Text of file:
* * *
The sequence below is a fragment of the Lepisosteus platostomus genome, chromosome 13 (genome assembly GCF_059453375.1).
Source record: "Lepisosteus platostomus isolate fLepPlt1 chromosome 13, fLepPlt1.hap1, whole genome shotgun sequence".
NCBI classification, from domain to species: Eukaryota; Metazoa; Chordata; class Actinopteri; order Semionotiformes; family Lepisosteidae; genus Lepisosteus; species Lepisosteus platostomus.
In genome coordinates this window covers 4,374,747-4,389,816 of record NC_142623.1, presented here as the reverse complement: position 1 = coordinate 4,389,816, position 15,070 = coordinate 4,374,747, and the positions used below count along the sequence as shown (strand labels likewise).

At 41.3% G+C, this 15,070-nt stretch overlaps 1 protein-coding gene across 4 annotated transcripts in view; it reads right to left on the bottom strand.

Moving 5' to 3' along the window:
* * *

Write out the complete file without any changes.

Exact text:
The sequence below is a fragment of the Lepisosteus platostomus genome, chromosome 13 (genome assembly GCF_059453375.1).
Source record: "Lepisosteus platostomus isolate fLepPlt1 chromosome 13, fLepPlt1.hap1, whole genome shotgun sequence".
NCBI classification, from domain to species: Eukaryota; Metazoa; Chordata; class Actinopteri; order Semionotiformes; family Lepisosteidae; genus Lepisosteus; species Lepisosteus platostomus.
In genome coordinates this window covers 4,374,747-4,389,816 of record NC_142623.1, presented here as the reverse complement: position 1 = coordinate 4,389,816, position 15,070 = coordinate 4,374,747, and the positions used below count along the sequence as shown (strand labels likewise).

At 41.3% G+C, this 15,070-nt stretch overlaps 1 protein-coding gene across 4 annotated transcripts in view; it reads right to left on the bottom strand.

Moving 5' to 3' along the window: